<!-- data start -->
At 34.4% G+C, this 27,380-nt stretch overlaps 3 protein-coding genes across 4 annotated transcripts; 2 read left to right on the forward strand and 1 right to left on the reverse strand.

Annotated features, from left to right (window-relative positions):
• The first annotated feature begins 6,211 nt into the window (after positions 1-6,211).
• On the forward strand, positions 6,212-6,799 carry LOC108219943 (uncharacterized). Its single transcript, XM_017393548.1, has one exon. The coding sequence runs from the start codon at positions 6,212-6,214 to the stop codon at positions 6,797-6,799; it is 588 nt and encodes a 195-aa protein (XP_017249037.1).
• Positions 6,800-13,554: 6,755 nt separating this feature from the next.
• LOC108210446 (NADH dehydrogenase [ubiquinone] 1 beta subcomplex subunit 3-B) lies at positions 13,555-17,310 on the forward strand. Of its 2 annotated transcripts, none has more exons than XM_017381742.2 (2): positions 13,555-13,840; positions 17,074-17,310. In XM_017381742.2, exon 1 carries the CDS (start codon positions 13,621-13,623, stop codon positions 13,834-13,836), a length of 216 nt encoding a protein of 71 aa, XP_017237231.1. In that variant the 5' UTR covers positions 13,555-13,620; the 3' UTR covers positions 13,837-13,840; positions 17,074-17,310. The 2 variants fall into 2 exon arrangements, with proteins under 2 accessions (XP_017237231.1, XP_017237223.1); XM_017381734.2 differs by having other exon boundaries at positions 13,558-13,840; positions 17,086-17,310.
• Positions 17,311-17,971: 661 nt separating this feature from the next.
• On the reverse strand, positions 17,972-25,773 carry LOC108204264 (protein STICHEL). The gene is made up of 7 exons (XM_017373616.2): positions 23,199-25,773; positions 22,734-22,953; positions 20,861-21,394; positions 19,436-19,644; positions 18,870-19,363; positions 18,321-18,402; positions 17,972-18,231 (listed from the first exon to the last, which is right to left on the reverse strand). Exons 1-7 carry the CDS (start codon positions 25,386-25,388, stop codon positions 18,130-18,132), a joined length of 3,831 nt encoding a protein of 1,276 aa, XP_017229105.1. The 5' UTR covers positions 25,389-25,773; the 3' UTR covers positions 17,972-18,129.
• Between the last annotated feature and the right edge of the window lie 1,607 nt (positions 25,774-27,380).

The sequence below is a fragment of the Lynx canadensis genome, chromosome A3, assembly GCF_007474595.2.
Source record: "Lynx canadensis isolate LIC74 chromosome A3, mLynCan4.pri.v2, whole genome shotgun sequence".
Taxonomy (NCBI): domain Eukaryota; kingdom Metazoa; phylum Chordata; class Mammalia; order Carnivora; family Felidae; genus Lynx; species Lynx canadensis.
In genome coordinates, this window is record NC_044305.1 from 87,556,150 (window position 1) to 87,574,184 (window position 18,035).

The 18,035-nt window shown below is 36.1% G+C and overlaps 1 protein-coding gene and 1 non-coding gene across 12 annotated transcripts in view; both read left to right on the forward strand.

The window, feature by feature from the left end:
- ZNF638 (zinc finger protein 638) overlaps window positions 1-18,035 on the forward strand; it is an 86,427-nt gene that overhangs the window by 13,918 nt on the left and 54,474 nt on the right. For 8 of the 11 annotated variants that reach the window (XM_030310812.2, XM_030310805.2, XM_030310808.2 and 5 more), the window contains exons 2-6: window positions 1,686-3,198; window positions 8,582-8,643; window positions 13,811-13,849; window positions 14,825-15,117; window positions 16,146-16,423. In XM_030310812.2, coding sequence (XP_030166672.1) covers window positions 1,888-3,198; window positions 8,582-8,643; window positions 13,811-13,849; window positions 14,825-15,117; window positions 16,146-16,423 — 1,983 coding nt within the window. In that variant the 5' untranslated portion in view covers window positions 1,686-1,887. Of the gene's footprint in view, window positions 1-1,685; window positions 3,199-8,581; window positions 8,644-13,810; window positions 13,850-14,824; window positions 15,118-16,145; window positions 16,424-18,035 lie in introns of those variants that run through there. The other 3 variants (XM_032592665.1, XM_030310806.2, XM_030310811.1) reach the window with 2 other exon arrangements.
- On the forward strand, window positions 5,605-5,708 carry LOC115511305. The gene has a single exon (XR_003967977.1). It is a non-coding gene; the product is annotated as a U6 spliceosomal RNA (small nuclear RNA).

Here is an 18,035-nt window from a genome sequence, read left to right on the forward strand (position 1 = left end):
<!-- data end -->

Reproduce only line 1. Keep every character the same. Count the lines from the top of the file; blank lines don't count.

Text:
At 34.4% G+C, this 27,380-nt stretch overlaps 3 protein-coding genes across 4 annotated transcripts; 2 read left to right on the forward strand and 1 right to left on the reverse strand.